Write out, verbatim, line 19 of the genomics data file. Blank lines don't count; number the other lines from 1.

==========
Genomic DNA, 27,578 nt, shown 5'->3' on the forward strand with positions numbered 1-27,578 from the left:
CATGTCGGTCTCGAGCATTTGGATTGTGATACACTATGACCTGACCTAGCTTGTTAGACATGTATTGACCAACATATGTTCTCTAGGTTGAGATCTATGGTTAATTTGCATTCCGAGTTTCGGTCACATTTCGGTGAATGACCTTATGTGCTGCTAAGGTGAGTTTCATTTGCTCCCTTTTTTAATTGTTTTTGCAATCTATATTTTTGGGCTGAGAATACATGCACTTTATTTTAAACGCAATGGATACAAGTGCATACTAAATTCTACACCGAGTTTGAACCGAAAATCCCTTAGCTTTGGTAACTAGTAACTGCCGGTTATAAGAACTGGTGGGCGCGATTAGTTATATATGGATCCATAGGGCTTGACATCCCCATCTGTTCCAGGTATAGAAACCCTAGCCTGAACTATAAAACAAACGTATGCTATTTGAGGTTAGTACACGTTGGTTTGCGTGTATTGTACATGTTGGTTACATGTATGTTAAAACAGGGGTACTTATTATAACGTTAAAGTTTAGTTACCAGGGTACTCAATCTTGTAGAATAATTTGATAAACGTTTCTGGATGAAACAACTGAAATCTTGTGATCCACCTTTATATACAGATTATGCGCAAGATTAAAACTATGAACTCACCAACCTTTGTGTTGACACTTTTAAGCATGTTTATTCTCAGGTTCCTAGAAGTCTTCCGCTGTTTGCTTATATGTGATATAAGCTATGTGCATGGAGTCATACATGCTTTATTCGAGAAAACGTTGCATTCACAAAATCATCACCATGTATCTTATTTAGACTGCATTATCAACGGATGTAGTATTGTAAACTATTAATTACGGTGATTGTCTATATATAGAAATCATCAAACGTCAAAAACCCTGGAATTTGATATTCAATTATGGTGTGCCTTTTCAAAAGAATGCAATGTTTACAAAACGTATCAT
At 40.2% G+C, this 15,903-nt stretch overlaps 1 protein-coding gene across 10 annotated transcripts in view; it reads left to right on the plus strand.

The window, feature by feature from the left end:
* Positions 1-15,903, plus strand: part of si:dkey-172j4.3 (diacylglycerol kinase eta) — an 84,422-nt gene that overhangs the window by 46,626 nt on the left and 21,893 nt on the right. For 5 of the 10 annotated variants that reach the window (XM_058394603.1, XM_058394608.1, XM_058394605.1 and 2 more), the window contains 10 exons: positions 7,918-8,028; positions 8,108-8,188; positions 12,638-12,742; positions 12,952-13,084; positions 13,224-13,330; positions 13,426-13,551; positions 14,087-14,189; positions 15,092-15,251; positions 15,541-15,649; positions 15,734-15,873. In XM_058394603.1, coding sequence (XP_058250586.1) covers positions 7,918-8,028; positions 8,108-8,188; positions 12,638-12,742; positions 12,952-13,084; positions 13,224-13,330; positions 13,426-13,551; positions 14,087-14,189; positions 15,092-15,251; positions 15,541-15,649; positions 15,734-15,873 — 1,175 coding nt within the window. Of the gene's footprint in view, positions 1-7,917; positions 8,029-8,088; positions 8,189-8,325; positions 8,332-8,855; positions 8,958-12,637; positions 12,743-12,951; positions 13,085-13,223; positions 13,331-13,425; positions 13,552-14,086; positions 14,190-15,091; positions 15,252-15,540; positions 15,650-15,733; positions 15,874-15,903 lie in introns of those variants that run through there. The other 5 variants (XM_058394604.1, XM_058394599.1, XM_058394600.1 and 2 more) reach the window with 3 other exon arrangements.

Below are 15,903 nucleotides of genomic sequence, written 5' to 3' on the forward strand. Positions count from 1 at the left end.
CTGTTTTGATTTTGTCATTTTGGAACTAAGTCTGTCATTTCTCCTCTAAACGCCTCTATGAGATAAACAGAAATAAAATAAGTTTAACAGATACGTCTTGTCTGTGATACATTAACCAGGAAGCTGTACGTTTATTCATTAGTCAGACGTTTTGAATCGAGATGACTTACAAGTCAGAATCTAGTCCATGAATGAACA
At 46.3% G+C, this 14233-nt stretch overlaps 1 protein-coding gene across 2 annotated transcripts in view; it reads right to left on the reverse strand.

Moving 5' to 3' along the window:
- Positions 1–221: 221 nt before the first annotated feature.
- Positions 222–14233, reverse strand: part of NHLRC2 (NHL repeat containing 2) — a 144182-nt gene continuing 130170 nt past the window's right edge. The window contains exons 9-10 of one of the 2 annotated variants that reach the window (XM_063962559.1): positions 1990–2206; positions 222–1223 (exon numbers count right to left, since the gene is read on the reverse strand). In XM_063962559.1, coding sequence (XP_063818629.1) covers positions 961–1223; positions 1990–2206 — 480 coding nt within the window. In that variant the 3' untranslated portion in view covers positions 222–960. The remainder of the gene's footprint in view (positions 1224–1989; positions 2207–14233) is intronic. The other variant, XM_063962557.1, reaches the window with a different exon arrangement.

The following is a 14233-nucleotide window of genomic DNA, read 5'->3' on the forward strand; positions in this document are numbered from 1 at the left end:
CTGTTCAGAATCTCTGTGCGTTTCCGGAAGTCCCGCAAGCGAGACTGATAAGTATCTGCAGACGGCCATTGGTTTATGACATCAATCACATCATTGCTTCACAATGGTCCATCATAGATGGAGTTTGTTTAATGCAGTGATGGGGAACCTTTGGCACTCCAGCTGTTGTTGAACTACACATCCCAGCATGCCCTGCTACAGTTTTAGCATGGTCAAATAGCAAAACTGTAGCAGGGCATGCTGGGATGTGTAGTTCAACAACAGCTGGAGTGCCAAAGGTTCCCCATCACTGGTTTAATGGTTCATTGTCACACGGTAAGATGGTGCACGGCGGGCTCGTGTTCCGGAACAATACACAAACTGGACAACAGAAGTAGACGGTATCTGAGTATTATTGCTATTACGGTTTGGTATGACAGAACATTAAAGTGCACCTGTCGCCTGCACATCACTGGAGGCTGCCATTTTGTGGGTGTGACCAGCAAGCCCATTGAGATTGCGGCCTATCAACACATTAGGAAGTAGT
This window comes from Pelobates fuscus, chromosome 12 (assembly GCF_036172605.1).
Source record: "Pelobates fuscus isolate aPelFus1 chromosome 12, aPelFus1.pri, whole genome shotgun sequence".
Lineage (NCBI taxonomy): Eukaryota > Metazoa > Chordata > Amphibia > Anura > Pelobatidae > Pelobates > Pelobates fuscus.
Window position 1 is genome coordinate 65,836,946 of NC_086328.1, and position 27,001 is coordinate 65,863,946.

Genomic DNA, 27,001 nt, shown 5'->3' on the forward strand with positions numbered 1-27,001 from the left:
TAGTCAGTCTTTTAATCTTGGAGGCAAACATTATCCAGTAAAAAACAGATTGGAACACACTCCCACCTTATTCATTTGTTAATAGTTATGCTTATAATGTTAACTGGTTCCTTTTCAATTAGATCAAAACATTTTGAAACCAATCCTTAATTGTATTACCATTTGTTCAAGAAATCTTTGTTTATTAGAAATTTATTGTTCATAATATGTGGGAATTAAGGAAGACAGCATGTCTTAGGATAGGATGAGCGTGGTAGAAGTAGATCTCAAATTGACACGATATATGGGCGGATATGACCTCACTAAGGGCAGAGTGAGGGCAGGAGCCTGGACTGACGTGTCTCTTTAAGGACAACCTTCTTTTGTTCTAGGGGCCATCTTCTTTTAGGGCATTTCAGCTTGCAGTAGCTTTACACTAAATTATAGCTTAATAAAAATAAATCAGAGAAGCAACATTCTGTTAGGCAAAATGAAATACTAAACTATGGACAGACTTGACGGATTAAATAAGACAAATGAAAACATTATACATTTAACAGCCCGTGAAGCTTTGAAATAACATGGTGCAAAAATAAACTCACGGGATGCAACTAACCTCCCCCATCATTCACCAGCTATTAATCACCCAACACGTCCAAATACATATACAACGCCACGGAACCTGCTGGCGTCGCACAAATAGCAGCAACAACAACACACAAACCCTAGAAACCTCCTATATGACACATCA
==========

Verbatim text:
TAGTCAGTCTTTTAATCTTGGAGGCAAACATTATCCAGTAAAAAACAGATTGGAACACACTCCCACCTTATTCATTTGTTAATAGTTATGCTTATAATGTTAACTGGTTCCTTTTCAATTAGATCAAAACATTTTGAAACCAATCCTTAATTGTATTACCATTTGTTCAAGAAATCTTTGTTTATTAGAAATTTATTGTTCATAATATGTGGGAATTAAGGAAGACAGCATGTCTTAGGATAGGATGAGCGTGGTAGAAGTAGATCTCAAATTGACACGATATATGGGCGGATATGACCTCACTAAGGGCAGAGTGAGGGCAGGAGCCTGGACTGACGTGTCTCTTTAAGGACAACCTTCTTTTGTTCTAGGGGCCATCTTCTTTTAGGGCATTTCAGCTTGCAGTAGCTTTACACTAAATTATAGCTTAATAAAAATAAATCAGAGAAGCAACATTCTGTTAGGCAAAATGAAATACTAAACTATGGACAGACTTGACGGATTAAATAAGACAAATGAAAACATTATACATTTAACAGCCCGTGAAGCTTTGAAATAACATGGTGCAAAAATAAACTCACGGGATGCAACTAACCTCCCCCATCATTCACCAGCTATTAATCACCCAACACGTCCAAATACATATACAACGCCACGGAACCTGCTGGCGTCGCACAAATAGCAGCAACAACAACACACAAACCCTAGAAACCTCCTATATGACACATCA